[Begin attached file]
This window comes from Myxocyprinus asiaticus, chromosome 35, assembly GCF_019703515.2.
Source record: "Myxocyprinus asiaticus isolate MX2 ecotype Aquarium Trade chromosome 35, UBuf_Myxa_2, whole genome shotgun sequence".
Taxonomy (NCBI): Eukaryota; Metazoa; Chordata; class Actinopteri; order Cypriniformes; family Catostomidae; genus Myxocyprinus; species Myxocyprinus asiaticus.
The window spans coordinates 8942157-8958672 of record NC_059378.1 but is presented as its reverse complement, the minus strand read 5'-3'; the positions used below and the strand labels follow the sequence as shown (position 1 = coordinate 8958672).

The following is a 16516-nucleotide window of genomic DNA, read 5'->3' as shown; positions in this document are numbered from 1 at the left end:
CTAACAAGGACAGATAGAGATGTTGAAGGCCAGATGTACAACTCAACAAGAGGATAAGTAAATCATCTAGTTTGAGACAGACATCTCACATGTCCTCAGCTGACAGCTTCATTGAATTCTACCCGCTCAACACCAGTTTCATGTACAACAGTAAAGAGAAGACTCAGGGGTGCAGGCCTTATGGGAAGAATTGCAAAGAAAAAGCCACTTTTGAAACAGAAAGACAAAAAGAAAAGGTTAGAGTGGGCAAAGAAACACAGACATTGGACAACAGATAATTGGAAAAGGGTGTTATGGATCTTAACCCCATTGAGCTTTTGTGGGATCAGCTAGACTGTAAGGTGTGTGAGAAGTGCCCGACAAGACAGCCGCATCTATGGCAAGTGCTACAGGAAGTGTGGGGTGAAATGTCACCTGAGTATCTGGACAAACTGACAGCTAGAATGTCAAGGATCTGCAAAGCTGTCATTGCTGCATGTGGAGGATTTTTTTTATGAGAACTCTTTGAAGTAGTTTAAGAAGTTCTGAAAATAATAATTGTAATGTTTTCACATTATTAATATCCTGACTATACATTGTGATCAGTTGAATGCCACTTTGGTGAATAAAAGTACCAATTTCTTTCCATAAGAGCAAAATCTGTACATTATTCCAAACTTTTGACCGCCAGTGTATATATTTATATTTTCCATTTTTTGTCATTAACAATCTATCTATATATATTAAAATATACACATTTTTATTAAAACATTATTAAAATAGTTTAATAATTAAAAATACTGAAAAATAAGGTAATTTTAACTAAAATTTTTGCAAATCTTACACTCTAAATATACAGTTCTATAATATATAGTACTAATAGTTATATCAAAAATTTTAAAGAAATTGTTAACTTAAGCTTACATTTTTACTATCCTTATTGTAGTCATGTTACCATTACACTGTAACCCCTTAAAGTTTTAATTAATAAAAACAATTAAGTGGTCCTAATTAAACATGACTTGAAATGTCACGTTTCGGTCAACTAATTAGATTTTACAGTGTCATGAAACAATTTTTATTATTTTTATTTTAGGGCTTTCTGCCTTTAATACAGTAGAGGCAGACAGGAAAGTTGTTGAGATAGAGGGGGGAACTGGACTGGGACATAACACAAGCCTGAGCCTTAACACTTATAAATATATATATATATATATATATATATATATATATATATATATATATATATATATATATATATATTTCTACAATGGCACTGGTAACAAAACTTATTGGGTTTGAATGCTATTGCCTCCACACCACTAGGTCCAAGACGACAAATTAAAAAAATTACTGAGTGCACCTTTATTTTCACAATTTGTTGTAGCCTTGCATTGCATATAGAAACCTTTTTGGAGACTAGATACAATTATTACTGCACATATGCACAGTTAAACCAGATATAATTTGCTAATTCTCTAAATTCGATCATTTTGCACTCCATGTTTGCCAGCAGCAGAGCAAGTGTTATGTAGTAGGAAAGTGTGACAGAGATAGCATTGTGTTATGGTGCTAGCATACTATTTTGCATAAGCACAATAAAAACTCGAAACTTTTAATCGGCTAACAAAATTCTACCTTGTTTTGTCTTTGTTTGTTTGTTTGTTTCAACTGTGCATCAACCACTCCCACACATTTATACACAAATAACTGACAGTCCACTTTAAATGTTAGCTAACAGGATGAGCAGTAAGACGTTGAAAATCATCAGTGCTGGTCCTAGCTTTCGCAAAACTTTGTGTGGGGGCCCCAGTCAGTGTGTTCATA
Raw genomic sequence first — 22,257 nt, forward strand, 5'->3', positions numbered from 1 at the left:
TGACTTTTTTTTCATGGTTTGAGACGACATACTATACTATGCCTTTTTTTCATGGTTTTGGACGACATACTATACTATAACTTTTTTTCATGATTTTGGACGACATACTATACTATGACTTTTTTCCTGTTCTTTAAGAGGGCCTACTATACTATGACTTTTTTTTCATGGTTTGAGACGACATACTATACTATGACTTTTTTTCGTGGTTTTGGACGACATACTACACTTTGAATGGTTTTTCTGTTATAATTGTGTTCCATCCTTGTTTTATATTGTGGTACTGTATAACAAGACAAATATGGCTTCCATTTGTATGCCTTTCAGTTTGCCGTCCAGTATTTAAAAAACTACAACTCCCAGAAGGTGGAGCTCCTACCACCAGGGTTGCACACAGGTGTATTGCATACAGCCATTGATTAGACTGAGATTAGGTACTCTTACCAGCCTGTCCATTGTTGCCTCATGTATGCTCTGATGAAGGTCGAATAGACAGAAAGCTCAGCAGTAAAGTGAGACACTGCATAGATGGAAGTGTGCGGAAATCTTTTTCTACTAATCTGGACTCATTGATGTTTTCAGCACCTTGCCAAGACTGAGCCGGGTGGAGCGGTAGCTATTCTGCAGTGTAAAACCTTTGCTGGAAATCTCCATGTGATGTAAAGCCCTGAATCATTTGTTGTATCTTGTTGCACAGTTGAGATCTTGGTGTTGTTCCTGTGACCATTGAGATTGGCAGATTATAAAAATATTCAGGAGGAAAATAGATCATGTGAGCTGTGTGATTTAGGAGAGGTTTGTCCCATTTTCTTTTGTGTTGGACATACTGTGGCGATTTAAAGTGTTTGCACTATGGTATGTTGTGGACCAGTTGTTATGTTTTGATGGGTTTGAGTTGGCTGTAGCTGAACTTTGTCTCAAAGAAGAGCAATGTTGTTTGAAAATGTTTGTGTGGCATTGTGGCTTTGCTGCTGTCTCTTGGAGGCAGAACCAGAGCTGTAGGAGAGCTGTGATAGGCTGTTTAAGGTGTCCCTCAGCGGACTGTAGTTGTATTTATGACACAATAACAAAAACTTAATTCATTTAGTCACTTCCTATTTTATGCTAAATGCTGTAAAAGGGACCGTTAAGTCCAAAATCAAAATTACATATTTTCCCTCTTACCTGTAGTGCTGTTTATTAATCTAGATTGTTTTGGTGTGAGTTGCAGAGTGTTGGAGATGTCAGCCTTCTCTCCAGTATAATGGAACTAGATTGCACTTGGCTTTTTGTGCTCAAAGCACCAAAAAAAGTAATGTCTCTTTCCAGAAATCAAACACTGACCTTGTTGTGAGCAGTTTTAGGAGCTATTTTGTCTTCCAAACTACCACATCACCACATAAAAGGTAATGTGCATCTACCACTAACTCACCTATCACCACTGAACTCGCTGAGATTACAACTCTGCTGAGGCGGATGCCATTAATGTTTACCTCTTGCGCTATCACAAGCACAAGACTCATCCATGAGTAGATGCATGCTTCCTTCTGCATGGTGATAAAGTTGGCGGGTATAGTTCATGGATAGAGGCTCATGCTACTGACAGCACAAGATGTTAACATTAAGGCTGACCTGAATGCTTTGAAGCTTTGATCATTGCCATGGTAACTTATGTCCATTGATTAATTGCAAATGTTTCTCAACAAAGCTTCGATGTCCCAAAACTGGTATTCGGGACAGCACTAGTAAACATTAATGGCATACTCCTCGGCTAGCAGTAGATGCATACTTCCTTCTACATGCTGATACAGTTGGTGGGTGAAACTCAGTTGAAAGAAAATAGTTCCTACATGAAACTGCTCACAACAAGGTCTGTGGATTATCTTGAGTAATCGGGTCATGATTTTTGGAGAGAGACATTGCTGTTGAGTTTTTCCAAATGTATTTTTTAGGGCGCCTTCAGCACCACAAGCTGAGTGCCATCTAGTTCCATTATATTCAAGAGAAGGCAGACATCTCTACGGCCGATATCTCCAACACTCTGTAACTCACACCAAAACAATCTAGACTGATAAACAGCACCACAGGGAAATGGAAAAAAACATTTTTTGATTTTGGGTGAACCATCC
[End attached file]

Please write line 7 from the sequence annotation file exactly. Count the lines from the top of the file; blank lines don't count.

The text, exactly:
Raw genomic sequence first — 22,257 nt, forward strand, 5'->3', positions numbered from 1 at the left: